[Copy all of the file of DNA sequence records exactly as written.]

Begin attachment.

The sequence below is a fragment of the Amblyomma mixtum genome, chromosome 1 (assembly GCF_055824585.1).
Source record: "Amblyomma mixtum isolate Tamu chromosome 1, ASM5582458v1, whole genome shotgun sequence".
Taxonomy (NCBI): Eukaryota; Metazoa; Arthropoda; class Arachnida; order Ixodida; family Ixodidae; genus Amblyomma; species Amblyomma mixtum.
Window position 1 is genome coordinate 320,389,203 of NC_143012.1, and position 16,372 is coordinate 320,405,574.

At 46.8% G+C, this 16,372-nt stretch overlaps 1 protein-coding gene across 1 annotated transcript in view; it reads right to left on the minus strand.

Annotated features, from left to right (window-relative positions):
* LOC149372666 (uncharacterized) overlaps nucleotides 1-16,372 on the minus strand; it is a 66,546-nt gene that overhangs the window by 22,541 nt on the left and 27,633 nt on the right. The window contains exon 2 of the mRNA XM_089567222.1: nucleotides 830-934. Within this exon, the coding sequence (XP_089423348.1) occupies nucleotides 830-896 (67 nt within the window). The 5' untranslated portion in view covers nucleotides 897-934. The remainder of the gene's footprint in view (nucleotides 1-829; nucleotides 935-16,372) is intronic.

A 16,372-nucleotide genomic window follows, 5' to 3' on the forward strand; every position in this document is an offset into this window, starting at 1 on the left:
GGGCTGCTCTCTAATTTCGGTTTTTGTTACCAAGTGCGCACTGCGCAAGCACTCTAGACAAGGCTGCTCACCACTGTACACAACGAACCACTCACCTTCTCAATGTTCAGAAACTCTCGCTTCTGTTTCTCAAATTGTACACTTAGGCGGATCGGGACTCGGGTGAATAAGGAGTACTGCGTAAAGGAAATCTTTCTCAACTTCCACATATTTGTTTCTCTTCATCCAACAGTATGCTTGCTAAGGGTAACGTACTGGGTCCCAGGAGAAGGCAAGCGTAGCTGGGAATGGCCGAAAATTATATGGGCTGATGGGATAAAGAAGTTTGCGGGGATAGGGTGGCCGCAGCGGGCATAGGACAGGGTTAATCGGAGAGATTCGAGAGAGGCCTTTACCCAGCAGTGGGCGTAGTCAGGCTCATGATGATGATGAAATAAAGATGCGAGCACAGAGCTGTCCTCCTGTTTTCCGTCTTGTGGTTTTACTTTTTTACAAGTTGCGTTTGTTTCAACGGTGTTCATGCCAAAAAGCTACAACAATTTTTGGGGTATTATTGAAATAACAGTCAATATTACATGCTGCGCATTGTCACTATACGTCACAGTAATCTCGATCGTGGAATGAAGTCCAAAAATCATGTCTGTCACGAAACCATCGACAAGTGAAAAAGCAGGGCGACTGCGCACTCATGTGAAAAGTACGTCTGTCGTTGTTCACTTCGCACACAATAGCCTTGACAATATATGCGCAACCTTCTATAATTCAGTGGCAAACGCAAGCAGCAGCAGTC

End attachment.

The sequence below is a fragment of the Amblyomma mixtum genome, chromosome 1 (assembly GCF_055824585.1).
Source record: "Amblyomma mixtum isolate Tamu chromosome 1, ASM5582458v1, whole genome shotgun sequence".
Taxonomy (NCBI): Eukaryota; Metazoa; Arthropoda; class Arachnida; order Ixodida; family Ixodidae; genus Amblyomma; species Amblyomma mixtum.
Window position 1 is genome coordinate 320,389,203 of NC_143012.1, and position 16,372 is coordinate 320,405,574.

At 46.8% G+C, this 16,372-nt stretch overlaps 1 protein-coding gene across 1 annotated transcript in view; it reads right to left on the minus strand.

Annotated features, from left to right (window-relative positions):
* LOC149372666 (uncharacterized) overlaps nucleotides 1-16,372 on the minus strand; it is a 66,546-nt gene that overhangs the window by 22,541 nt on the left and 27,633 nt on the right. The window contains exon 2 of the mRNA XM_089567222.1: nucleotides 830-934. Within this exon, the coding sequence (XP_089423348.1) occupies nucleotides 830-896 (67 nt within the window). The 5' untranslated portion in view covers nucleotides 897-934. The remainder of the gene's footprint in view (nucleotides 1-829; nucleotides 935-16,372) is intronic.

A 16,372-nucleotide genomic window follows, 5' to 3' on the forward strand; every position in this document is an offset into this window, starting at 1 on the left:
GGGCTGCTCTCTAATTTCGGTTTTTGTTACCAAGTGCGCACTGCGCAAGCACTCTAGACAAGGCTGCTCACCACTGTACACAACGAACCACTCACCTTCTCAATGTTCAGAAACTCTCGCTTCTGTTTCTCAAATTGTACACTTAGGCGGATCGGGACTCGGGTGAATAAGGAGTACTGCGTAAAGGAAATCTTTCTCAACTTCCACATATTTGTTTCTCTTCATCCAACAGTATGCTTGCTAAGGGTAACGTACTGGGTCCCAGGAGAAGGCAAGCGTAGCTGGGAATGGCCGAAAATTATATGGGCTGATGGGATAAAGAAGTTTGCGGGGATAGGGTGGCCGCAGCGGGCATAGGACAGGGTTAATCGGAGAGATTCGAGAGAGGCCTTTACCCAGCAGTGGGCGTAGTCAGGCTCATGATGATGATGAAATAAAGATGCGAGCACAGAGCTGTCCTCCTGTTTTCCGTCTTGTGGTTTTACTTTTTTACAAGTTGCGTTTGTTTCAACGGTGTTCATGCCAAAAAGCTACAACAATTTTTGGGGTATTATTGAAATAACAGTCAATATTACATGCTGCGCATTGTCACTATACGTCACAGTAATCTCGATCGTGGAATGAAGTCCAAAAATCATGTCTGTCACGAAACCATCGACAAGTGAAAAAGCAGGGCGACTGCGCACTCATGTGAAAAGTACGTCTGTCGTTGTTCACTTCGCACACAATAGCCTTGACAATATATGCGCAACCTTCTATAATTCAGTGGCAAACGCAAGCAGCAGCAGTC